We thought a week in Africa wasn’t quite enough to see all the gorgeous landscapes and wildlife, so we opted to push back our departure date on our flights. We made arrangements with Base Camp Tanzania, a tour company out of Arusha, to spend a few more days in Tanzania.
A shuttle takes us from our hotel in Nairobi to a local transport depot where we board a small bus with locals for our half day trip to Arusha. Our luggage goes on the roof of the bus.
A couple of hours out of the depot, we arrive at the border crossing. We each take our luggage into the combined countries immigration and customs offices and begin the process of getting into Tanzania. We have to present our yellow fever vaccination records before we can proceed.
The entire bus load of people are in line with us. It takes less time than I would have guessed, maybe 30 minutes for us all to clear immigration, after which we all go outside to meet the bus on the other side of its inspection. We load up and carry on. Kilimanjaro is only about 40 miles out to my left but I can’t see it for all the clouds today.
The bus makes another stop at a small gift shop where we can also buy snacks in a canteen or stretch our legs in the shade of bright red Flamboyant trees. When the driver returns from his break we all climb aboard again for the last stretch to Arusha.
Less than an hour later we arrive. It’s a crowded depot in which we land, filled with hawkers and taxi drivers eager to take us to their cousins’ lodges if we need a place to stay. It takes a little bit of sorting and talking to make sure we get where we need to be, but eventually a small van takes us to the Ilboru Safari Lodge where we will settle in for the night. The drive to this gorgeous hotel provides us a view of some of the city and neighborhood.
The Ilboru is gorgeous. The staff are impeccably gracious and warm. We get a chance to meet the owner, a Dutch woman who moved here years ago.
We relax and enjoy cocktails by the pool and have a drink with Achmed, the owner of Base Camp Tanzania, before going upstairs to the restaurant to indulge in some culinary magic. Achmed calls himself Achmed the Terrorist, making light of the comedy opportunity that exists from Jeff Dunham’s creation. Achmed was originally from the UK but has been living here for many years. He’s hilarious. Gregarious. A little dirty. And surprisingly a little cultured. And I like him immediately. He’s the real deal. He goes over our itinerary with us and let’s us know that Sylvester will pick us up in the morning, early, so we can make our safari camp in the Serengeti before dark.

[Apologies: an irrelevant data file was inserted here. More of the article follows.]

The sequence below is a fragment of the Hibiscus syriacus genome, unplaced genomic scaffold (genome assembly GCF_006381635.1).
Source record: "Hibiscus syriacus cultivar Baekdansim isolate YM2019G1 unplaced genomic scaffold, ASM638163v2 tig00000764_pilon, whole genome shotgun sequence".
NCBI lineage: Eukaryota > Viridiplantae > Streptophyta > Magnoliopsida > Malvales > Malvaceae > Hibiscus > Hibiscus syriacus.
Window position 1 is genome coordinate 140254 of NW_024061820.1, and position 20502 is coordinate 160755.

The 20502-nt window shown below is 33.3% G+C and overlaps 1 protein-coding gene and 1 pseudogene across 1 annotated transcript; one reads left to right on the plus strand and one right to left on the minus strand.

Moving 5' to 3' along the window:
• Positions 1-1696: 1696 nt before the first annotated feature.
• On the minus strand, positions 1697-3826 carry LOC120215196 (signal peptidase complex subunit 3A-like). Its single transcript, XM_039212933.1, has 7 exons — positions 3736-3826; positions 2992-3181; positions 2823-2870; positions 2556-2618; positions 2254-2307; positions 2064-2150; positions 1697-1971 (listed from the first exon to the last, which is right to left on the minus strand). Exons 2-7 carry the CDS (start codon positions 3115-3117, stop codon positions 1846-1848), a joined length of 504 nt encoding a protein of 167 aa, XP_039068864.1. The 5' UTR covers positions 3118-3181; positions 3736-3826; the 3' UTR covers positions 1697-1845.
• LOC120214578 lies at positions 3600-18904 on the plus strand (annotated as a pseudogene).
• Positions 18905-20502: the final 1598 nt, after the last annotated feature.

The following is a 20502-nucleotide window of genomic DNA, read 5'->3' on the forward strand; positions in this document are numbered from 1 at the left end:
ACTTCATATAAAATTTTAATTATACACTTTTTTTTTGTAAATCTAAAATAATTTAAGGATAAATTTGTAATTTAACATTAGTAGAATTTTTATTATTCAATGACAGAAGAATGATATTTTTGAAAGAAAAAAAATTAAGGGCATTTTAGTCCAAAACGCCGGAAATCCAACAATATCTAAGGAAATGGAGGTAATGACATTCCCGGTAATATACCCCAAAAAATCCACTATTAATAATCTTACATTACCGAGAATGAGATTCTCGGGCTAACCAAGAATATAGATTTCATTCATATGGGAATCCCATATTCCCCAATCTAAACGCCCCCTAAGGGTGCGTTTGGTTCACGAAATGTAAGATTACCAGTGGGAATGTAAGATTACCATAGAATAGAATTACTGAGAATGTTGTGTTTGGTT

Heather and I each get the royal treatment by taking advantage of the spa services in the form of a massage. And then we make our way upstairs to indulge in the culinary bliss in the Ilboru’s restaurant. The Executive Chef Tom is also Dutch, and a wonderful host. He’s so friendly and funny and allows me a few questions and peeks at the back of the house. We have a lovely conversation with Elisante, a pleasant young man, who is studying tourism and hospitality and whose service is impeccable.
I’m always interested in the hospitality business side of the experience too.
Sylvester meets us bright and early as promised the next morning and we make our way out of Arusha toward the Ngorongoro Crater, and up its sides to the rim where we stop for a picnic lunch that our hotel has sent along.
Three buses full of school kids on a field trip are loading up as we arrive. I can’t imagine having the Ngorongoro Crater as a field trip option for kids. Incredible.
After lunch we make our way down into the Crater and out the other side and bounce and bump our way along the rugged gravel and sand roads toward Serengeti National Park.
We see lots of wildlife on our way to our safari camp. The sky overhead is more impossibly wide than I think I’ve ever seen. While it’s dry there seems to be a lot of grass for the animals.
Our tent is comfortable and cozy. Guards escort us back and forth from it to the main tents for dinner, and bring us hot water by the bucket full for showers.
I soak in the sunset and dusk before we head to dinner, after which we retire to the fire to listen to the night birds.